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Painting Theology

Caravaggio - The Calling of St. MatthewThe Gospel of today's Eucharist concisely narrates Christ's calling of St. Matthew. I cannot read it without "seeing" Caravaggio's magnificent depiction of the scene in Rome's church of San Luigi dei Francesi. When teaching, I encourage my students not to restrict theology to the prevalent conceptual mode, but to see it in painting and hear it in music.I would be interested in learning what different viewers "see."

About the Author

Rev. Robert P. Imbelli, a priest of the Archdiocese of New York, is Associate Professor of Theology Emeritus at Boston College.



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I know very little about art outside of medieval iconography, but have found that with Carravaggio, studying the edges of the pictures always pays off. I like the two guys in the foreground. Guy Right is looking beyond the scene, stage right, as if to try to find the source of the light--an authority that is Unseen. He's aware something significant is happening and wants to know what it is.Guy Left isn't making eye contact (like those students who don't want to answer questions in class who pretend to have dropped their pencil, or in this case studying something on the table--money?). He doesn't want to get involved. Neither does the guy in glasses opposite him. In fact, he doesn't even seem to be aware anything is going on. Myopic in the eyes, maybe in the head/heart?

Here's what I see:Schoolboys. A sword.I know that in those days boys and men fought duels at the drop of an insult. Just as in Romeo and Juliet.(Loyola fought duels before founding the Jesuits, and the early Jesuits tried to keep their students from fighting duels.)How beautifully the young noblemen are dressed. How muscular their calves are -- like Billy Elliott's.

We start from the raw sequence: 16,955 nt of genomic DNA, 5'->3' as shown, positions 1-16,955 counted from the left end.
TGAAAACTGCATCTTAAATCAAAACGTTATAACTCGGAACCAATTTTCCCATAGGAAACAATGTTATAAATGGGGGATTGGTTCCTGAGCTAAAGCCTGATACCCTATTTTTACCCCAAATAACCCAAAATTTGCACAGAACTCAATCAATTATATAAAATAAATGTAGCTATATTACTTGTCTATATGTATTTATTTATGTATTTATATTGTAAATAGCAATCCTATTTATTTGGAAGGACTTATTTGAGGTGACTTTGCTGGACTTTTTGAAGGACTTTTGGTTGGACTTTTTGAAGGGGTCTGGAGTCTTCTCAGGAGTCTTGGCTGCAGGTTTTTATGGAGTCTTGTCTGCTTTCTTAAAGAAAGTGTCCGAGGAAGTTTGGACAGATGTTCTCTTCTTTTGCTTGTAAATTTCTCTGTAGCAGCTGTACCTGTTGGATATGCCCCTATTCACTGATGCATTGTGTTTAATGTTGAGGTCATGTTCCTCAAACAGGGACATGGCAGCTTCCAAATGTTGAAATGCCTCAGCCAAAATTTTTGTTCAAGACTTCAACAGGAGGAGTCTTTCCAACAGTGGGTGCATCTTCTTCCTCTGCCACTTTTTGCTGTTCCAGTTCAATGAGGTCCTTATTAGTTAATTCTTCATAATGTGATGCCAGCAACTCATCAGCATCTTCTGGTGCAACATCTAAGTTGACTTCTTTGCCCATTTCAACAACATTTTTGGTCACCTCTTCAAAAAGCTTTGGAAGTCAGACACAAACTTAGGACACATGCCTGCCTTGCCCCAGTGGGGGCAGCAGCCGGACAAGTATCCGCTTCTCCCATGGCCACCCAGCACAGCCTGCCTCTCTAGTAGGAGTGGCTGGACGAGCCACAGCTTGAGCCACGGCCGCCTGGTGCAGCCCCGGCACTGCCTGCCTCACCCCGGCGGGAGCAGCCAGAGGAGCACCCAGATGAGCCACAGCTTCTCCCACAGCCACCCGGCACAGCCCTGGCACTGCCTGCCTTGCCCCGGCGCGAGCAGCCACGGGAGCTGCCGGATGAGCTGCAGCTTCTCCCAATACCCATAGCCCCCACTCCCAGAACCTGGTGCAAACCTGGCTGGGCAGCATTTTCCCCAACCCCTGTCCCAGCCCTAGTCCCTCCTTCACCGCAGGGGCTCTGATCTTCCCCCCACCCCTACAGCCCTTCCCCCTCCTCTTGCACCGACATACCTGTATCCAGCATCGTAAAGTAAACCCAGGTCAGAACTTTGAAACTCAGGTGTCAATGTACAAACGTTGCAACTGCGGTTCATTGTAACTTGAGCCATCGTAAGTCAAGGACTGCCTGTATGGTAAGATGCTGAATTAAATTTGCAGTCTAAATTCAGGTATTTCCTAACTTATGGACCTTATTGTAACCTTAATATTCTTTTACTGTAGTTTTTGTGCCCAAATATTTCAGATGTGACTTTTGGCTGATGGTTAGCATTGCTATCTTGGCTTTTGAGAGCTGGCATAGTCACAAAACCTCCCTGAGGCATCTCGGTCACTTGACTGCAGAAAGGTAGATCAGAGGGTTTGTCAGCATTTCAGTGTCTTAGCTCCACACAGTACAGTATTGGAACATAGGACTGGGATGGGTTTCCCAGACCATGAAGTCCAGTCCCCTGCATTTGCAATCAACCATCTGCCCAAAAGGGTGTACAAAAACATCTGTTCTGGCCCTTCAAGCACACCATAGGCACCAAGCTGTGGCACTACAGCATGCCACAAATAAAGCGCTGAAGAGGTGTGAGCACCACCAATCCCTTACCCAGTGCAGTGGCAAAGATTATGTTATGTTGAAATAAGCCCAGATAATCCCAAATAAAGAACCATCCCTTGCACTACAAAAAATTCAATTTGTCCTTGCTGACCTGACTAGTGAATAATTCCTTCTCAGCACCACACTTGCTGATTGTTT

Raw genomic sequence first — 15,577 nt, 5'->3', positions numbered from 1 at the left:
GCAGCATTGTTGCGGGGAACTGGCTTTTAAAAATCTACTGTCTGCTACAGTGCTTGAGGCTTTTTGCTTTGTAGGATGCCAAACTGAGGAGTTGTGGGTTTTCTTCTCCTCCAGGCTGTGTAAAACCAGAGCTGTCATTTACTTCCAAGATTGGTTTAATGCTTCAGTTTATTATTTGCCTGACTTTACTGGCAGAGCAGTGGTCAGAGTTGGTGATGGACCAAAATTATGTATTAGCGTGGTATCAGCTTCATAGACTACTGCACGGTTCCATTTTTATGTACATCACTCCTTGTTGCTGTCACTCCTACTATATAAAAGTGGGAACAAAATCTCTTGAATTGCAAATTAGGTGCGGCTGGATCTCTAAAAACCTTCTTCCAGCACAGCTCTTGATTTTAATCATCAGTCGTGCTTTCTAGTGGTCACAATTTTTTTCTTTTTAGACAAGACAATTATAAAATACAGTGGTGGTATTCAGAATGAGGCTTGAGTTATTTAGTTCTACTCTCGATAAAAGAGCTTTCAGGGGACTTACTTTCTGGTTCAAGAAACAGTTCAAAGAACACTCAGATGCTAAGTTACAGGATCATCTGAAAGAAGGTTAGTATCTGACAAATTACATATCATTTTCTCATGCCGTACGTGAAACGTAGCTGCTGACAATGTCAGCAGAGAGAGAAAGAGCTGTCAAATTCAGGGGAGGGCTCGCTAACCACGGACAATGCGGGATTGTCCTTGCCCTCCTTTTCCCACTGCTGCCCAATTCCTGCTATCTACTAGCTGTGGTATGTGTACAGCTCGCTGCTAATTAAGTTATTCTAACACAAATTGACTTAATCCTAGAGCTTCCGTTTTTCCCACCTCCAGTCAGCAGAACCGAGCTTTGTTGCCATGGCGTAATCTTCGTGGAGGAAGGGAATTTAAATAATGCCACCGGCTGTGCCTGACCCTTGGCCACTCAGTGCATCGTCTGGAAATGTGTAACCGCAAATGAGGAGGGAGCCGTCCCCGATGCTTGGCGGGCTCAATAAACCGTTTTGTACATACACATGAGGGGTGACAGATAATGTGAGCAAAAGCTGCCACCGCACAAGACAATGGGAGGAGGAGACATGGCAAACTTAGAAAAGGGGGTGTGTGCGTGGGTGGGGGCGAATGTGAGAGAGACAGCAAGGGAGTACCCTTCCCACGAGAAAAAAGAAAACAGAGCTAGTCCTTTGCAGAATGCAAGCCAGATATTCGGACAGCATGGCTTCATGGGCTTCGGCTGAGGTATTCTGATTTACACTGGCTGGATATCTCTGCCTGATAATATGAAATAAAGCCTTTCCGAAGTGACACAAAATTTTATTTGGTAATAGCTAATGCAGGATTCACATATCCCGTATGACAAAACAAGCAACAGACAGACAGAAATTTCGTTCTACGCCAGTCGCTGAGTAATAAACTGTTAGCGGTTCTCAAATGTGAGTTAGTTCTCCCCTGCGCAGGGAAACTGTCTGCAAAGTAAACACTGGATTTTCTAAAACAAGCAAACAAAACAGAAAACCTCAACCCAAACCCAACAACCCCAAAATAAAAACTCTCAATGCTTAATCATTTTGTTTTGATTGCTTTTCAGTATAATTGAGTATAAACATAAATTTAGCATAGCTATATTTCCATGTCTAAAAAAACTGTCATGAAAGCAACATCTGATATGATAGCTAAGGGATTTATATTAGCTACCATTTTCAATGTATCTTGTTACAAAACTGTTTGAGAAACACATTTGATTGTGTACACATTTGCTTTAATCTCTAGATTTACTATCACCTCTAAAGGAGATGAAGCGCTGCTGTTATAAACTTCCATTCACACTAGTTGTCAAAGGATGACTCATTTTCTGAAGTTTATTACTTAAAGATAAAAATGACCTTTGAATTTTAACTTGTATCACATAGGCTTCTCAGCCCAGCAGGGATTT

One can not be autonomous and in communion, simultaneously.

P.S., Guy Left reminds me of the modern day "Artful Dodger", the one who refuses to acknowledge that the Truths that are self-evident regarding the Dignity of every Human Life and God's intention for Marriage and the Family, are self-evident because they are endowed to us from God, not Caesar.

Another aspect of the painting I find intriguing is that Christ and Peter are dressed in what Caravaggio presumed to be first century garb; while Matthew and companions are dressed as in C.'s own day. The contemporaneity of Christ's call: he comes into every present.

I noticed that the one youngster at the table, is looking up and observing what is going on.The light is on his face---and I would hope that in time, he also would be answering "The Call" as well.

I take it that Levi -- the future Matthew -- is pointing to someone else, while his face bears a "surely you don't mean me?" expression -- as if he knows he is going to have to follow, but makes a last effort to get out of the calling.